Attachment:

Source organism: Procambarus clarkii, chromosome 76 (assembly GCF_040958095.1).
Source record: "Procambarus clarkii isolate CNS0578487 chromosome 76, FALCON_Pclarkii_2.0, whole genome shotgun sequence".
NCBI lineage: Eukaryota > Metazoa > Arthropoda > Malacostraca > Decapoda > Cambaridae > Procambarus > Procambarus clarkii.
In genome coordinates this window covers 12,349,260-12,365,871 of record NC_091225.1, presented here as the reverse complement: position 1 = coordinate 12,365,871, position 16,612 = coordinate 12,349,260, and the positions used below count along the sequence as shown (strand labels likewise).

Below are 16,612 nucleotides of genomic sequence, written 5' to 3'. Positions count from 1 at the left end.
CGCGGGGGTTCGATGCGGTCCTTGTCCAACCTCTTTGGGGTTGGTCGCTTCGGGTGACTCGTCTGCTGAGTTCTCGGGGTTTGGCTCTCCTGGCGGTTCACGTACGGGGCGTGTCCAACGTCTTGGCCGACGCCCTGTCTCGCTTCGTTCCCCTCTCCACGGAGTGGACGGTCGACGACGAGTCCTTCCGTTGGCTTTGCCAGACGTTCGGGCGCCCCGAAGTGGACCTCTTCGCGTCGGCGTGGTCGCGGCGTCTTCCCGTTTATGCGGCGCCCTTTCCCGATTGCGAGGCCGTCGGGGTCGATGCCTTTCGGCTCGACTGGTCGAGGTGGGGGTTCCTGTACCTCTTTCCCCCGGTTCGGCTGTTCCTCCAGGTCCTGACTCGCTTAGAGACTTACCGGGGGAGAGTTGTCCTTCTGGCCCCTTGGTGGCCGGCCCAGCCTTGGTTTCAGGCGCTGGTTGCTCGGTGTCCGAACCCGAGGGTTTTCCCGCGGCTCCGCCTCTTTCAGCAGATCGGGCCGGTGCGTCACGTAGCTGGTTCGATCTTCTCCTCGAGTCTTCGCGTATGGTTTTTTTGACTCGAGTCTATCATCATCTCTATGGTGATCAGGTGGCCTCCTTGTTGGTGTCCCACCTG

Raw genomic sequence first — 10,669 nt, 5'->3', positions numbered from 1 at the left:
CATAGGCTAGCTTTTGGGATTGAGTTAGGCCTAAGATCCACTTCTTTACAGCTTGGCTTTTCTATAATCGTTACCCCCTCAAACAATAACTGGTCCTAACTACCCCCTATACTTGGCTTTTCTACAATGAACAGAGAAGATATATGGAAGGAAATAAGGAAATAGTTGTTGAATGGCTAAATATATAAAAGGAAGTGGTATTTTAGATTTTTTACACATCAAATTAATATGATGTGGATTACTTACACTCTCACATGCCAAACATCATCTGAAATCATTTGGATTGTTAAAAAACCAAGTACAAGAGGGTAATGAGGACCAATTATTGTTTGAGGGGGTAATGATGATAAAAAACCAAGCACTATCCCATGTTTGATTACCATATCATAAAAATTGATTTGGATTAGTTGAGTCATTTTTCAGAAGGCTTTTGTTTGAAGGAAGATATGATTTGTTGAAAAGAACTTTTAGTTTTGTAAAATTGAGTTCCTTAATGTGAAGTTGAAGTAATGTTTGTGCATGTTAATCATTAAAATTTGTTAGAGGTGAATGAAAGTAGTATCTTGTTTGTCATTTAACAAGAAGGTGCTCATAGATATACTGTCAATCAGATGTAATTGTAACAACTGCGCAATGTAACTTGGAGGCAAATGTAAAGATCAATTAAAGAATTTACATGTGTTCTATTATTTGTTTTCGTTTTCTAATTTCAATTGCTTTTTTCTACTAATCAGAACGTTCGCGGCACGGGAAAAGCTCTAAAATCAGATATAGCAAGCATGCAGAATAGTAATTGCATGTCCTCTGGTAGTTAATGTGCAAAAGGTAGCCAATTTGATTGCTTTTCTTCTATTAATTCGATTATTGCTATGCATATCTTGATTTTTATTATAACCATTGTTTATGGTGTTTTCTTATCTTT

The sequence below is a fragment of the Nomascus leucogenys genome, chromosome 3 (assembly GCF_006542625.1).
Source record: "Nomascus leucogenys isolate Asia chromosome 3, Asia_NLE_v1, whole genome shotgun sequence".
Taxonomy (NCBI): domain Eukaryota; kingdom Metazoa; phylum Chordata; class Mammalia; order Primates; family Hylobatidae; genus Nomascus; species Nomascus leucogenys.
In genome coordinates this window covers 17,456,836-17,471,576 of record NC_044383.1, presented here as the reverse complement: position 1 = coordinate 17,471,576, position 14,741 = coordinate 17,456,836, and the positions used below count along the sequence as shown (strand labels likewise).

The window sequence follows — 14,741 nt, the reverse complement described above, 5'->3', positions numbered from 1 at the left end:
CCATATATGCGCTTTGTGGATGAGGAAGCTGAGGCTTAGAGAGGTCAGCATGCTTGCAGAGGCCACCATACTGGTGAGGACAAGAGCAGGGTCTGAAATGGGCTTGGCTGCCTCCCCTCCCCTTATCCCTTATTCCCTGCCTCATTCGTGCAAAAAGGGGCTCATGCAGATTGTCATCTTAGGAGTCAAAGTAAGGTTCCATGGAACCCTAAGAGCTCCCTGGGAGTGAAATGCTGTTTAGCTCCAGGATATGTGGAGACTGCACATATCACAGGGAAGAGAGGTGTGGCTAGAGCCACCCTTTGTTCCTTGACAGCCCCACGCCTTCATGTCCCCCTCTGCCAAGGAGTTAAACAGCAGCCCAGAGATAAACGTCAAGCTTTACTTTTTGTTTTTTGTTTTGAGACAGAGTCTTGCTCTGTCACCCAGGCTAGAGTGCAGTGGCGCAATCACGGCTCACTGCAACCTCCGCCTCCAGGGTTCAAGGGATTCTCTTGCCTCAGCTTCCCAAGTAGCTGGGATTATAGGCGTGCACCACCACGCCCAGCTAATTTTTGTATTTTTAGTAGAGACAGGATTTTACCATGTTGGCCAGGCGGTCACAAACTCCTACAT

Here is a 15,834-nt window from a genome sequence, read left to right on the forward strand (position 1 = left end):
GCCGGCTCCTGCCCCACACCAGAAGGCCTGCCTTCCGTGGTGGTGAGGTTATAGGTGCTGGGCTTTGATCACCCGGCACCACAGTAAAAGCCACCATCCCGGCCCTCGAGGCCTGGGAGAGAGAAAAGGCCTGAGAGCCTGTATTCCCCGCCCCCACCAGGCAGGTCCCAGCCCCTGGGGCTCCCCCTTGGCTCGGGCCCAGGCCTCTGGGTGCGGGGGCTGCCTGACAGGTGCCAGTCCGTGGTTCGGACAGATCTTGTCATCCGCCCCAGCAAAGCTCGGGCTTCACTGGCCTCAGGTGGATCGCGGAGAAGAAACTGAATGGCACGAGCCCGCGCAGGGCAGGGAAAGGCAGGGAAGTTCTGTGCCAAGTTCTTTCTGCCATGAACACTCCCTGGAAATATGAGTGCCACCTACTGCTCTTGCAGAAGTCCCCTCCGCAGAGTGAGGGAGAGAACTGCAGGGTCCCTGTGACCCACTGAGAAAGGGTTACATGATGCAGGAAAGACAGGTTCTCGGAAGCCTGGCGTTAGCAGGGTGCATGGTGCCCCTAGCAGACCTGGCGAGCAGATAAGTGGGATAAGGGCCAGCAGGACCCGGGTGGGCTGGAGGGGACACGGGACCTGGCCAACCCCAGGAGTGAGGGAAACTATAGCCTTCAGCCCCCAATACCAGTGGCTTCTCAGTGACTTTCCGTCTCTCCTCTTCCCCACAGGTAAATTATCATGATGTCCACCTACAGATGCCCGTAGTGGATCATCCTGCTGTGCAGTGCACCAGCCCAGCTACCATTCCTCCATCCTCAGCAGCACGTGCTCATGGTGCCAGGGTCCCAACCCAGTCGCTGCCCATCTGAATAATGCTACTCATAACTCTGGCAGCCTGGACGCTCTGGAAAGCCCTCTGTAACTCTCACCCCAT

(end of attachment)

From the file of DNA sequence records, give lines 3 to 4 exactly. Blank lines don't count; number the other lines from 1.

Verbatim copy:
NCBI lineage: Eukaryota > Metazoa > Arthropoda > Malacostraca > Decapoda > Cambaridae > Procambarus > Procambarus clarkii.
In genome coordinates this window covers 12,349,260-12,365,871 of record NC_091225.1, presented here as the reverse complement: position 1 = coordinate 12,365,871, position 16,612 = coordinate 12,349,260, and the positions used below count along the sequence as shown (strand labels likewise).